Taoism in general, specifically it's connections with Ch'an

Frank
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Taoism in general, specifically it's connections with Ch'an

Postby Frank » Tue May 15, 2012 11:55 pm

Taoism is very cool, lots of amazing teachings and works. It almost seems like it's the last pieces of Buddha Kassapa's teachings from long ago, it's got such a vague underlying similarity to Buddhism (Obviously I know this is not the case, just a fun thought). Not that that's all that's great about it! There is so much rich philosophy and wonderful mythology surrounding it!

Anyway, anyone know about it? Similarities to Buddhism? Differences?

Interface, overlap and and combining with Ch'an/Zen?

I have read, own, and love the Tao Te Ching and Chuang Tzu. The latter contains what some believe is the kernel for the development of Shikantaza meditation in the Ch'an school, called, in chapter six "sitting forgetfulness". There are many other similarities in writings and teachings and some over laps, like some Ch'an schools practice qigong alongside Buddhism, etc.

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Huifeng
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Re: Taoism in general, specifically it's connections with Ch'an

Postby Huifeng » Wed May 16, 2012 2:41 am

In general, the influence of the Lao-Zhuang* teachings on Buddhism in China was not that deep. It hit a few earlier Buddhist exegetes rather heavily, but it was largely shaken off in later generations.

However, the influence of Buddhism on Daojia* was much, much heavier. For example, even during the Tang when the ruling Li family supported Daojia as their personal and state religion, Buddhism was still more popular and more powerful. The Daojia group rather shamelessly copied Buddhist scriptures just changing key words and so forth, while the whole approach and structure remained the same. (eg. Laozi hua Hu jing "Classic of Laozi converting the Barbarians".)

For example, despite claiming the Daojia influence on Chan, one cannot find a single reference by an classic Chan teacher to common phrases from, say, the Laozi or Zhuangzi. References to Buddhist scriptures, however, abound everywhere.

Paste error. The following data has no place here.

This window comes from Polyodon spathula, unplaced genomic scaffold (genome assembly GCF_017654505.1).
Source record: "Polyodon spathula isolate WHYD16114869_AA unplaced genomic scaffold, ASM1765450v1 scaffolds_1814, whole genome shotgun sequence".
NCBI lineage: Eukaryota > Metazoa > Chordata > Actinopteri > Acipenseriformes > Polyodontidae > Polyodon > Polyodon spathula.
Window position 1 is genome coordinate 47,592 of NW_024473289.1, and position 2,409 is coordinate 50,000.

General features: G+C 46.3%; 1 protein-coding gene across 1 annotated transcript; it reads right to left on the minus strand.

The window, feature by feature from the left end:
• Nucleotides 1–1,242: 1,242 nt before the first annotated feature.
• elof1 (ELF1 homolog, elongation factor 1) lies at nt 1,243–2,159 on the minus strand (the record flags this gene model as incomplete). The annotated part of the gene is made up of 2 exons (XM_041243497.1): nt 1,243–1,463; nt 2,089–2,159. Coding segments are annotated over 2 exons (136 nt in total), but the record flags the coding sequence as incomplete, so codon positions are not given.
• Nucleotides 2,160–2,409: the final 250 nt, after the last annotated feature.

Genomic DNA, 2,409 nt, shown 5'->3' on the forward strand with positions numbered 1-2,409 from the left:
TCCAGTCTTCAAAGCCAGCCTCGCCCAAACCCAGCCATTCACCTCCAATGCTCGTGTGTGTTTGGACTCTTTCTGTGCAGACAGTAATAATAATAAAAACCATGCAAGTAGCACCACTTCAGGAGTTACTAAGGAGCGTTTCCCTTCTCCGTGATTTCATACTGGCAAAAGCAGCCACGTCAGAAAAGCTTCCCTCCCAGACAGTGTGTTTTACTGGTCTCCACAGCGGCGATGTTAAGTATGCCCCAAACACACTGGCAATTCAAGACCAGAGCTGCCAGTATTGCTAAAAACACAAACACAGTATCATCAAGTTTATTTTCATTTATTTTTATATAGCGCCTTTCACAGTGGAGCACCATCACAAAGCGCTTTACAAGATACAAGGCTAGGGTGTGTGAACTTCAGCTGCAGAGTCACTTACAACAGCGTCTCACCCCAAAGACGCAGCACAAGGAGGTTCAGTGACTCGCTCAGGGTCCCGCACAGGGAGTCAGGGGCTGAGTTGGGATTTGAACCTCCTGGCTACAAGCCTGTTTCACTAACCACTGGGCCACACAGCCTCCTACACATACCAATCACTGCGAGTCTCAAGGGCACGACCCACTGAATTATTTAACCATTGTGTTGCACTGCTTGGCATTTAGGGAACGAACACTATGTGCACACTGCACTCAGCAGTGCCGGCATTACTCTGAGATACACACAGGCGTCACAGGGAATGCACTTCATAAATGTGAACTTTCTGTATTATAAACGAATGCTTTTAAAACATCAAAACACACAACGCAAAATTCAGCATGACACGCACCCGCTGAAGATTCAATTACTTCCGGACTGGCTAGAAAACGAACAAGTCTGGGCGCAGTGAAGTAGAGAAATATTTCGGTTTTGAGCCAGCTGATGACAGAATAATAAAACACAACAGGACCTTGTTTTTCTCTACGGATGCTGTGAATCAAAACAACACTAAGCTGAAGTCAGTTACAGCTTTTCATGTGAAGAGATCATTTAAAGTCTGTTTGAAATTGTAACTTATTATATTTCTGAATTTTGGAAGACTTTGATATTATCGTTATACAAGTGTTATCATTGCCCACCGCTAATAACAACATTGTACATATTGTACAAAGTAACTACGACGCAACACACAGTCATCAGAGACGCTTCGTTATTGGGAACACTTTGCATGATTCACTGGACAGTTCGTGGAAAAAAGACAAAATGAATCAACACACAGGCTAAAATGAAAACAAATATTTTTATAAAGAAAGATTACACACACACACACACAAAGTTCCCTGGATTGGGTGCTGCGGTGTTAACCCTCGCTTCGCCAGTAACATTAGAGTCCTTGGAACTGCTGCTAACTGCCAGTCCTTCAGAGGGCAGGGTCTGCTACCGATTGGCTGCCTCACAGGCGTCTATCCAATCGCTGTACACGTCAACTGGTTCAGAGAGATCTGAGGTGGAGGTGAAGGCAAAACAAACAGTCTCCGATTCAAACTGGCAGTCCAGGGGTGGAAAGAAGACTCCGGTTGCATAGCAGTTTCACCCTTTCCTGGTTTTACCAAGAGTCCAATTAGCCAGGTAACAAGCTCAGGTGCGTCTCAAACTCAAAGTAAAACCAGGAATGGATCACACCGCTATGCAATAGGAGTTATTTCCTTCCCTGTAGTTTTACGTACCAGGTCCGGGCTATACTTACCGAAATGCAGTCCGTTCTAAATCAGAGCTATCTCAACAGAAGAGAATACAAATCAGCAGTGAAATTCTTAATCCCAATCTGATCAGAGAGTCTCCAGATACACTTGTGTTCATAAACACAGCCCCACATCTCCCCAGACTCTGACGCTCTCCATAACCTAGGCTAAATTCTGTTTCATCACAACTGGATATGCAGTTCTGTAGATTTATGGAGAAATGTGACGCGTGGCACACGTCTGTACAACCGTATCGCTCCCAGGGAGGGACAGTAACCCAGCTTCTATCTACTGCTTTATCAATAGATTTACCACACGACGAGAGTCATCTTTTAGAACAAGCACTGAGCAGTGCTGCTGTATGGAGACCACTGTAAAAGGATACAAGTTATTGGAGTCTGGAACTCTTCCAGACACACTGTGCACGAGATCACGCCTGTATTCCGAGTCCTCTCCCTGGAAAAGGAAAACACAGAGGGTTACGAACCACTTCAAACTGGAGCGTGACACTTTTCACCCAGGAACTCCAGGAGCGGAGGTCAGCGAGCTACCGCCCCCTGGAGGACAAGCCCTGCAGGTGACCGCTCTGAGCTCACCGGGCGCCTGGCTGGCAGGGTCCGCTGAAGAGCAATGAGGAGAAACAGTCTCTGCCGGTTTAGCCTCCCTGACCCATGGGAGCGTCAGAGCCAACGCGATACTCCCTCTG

The term "Shikantaza" is from Dogen's Soto Zen school in Japan. This derives from the Chan Caodong school, but Chan doesn't really use the phrase itself. Moreover, it is partly from the Japanese Tendai (Ch: Tiantai) school that influenced Dogen before he went Zen. The influence is obvious.

Daojia "qigong" is quite a later invention. Buddhism had forms of breath meditation right from it's earliest times in India (ie. anapana, etc.) These forms became standard in Chinese Buddhist meditation systems, including Tiantai and Chan in particular. So, the roots can be found elsewhere.

* I use the Chinese terms Lao-Zhuang and Daojia, rather than the confusing English neologism "Taoism" or "Daoism". Laozi and Zhuangzi were only adopted as the founders of Daojia at a rather later date, partly influenced by Buddhism having a clear founder. The term "Dao" is a pan-Chinese culture term, and not confined to any given philosophy or school of thought. But, in the Tang, the Daojia brought in Lao-Zhuang thought, trying to formalize and systematize things in the light of every increasing Buddhist presence and influence.

~~ Huifeng


Frank
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Re: Taoism in general, specifically it's connections with Ch'an

Postby Frank » Wed May 16, 2012 3:17 am


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Huifeng
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Re: Taoism in general, specifically it's connections with Ch'an

Postby Huifeng » Wed May 16, 2012 12:12 pm

"However outright denying any influence of Taoism on Buddhism in China is a little to far out there in my opinion..."

Okay, but I never "outright den[ied] any influence...", I said "influence ... not that deep", so please don't quote my post and then argue against things I never said.

When you say "The Shikantaza-like meditation is from a book written long before the Caodong school existed", may I inquire as to what book you are referring to?

~~ Huifeng


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Re: Taoism in general, specifically it's connections with Ch'an

Postby White Lotus » Wed May 16, 2012 4:12 pm

i have studied the tao teh ching, and once had half of it memorized. i have also read chuang tze.

''the name that can be named is not the eternal name''. ''all things return to the tao/one''; when looked into have quite profound buddhist implications. nonetheless im not sure whether any taoist ever saw the true nature of things. personally i would be surprised if they hadnt done so.

the tao has its uses, especially when it comes to speaking about paradox.